The Vermont Housing &
Conservation Board has awarded two nonprofit housing groups more than $1
million in state and federal funds to buy and reconfigure a
building that has sat vacant since Tropical Storm Irene destroyed much of the state office complex. The project will create 27 new
affordable apartments on Main Street.
One of the nine
long-term recovery groups formed to help residents hit hard by Tropical Storm Irene is getting ready to close its doors by the end of the month. Rebuild Waterbury is expected to be the first
recovery group to finish its work.
are two medical marijuana dispensaries slated to come to Vermont – one in Burlington and the other in Waterbury. But
while the exact location and many other details about the operation of the Burlington dispensary are known, there are more questions than
answers when it comes to Waterbury’s
safety officials have given conditional approval to the state’s first two
medical marijuana dispensaries, including one in Burlington. Other towns are deciding whether to opt out of the program by
crafting zoning ordinances that preclude dispensaries.
Lt. Governor Phil Scott says the state is committed to
bringing employees back to the Office Complex in Waterbury. But Scott says plans for a new, energy efficient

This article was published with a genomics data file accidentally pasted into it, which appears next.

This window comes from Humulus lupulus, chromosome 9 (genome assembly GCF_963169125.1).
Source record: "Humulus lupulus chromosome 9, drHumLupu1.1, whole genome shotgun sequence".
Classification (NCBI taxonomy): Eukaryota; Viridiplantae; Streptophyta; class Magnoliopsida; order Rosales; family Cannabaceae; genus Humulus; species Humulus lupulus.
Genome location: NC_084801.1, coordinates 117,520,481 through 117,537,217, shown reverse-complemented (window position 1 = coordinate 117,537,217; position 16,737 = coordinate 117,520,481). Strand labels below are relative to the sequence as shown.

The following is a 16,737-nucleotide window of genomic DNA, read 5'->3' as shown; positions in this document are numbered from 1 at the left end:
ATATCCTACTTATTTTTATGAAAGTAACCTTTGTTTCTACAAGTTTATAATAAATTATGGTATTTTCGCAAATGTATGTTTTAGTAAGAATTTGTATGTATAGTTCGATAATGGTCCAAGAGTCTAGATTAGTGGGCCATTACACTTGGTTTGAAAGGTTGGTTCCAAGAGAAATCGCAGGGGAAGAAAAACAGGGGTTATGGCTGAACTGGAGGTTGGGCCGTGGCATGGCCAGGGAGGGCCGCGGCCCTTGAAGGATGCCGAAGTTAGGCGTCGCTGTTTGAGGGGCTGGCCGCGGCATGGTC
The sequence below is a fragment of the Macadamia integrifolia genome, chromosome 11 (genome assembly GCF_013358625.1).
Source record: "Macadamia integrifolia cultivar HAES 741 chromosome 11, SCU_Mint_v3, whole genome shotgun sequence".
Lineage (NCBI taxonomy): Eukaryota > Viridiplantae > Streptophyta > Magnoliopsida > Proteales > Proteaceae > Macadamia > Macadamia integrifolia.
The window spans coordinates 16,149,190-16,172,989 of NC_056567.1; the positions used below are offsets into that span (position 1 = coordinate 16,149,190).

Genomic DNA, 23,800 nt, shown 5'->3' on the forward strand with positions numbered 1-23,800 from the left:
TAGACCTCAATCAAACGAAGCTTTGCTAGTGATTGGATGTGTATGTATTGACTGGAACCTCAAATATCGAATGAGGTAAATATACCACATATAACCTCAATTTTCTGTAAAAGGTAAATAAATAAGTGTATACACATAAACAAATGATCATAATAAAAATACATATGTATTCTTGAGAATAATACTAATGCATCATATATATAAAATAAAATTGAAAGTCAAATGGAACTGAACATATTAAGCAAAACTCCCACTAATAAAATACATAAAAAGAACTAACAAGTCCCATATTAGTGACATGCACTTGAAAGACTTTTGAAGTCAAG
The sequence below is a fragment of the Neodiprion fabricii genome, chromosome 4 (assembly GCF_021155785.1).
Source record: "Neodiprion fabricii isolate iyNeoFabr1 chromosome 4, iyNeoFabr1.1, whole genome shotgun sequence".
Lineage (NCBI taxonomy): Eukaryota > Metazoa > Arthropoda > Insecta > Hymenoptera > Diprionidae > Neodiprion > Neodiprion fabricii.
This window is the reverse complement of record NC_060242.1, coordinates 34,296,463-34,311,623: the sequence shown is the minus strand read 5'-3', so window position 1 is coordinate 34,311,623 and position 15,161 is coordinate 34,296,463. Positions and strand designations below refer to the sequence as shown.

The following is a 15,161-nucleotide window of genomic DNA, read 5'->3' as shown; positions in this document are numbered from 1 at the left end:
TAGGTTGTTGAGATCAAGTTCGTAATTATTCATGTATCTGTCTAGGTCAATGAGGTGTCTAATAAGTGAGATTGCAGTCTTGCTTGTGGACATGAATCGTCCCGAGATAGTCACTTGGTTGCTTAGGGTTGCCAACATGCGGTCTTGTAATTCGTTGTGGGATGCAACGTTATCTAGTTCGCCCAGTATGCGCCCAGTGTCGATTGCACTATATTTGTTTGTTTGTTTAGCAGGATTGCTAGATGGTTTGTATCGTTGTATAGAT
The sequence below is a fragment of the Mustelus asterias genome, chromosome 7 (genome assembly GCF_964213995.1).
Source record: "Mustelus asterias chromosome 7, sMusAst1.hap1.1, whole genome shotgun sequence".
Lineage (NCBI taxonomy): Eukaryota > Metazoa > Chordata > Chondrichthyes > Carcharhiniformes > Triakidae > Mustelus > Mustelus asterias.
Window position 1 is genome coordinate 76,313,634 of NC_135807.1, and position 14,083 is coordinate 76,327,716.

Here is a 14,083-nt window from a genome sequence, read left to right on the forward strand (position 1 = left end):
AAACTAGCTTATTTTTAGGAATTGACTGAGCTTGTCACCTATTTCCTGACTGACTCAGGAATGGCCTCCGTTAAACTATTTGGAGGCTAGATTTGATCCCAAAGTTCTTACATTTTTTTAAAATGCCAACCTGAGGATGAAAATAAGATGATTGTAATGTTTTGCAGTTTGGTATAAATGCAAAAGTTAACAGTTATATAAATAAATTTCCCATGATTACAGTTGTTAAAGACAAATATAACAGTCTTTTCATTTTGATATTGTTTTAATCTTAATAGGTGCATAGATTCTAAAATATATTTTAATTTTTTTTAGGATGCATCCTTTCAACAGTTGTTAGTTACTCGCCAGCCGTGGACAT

office building for the Waterbury complex may
have to be scaled back if the state doesn’t get enough money from the Federal
Emergency Management Agency.
evening, bells will ring in churches and public spaces statewide to commemorate
the anniversary of Tropical Storm Irene – and Vermont’s ongoing recovery. In many hard hit towns the
observances start this weekend, with potluck suppers, concerts, art exhibits –
and, in the town of Newfane, a parade.
Ever since the State Office Complex was wiped out by the Irene floods, the state work force of about 1,300 people has
dispersed across central and northwestern Vermont. Now, only 200 state
workers are in Waterbury every day, and the prospects of when others
return are far from certain.
As federal and state resources continue to dry up, in Vermont, where there’s a strong independent streak, many
cities and towns are trying to consolidate their basic services while also
maintaining local autonomy.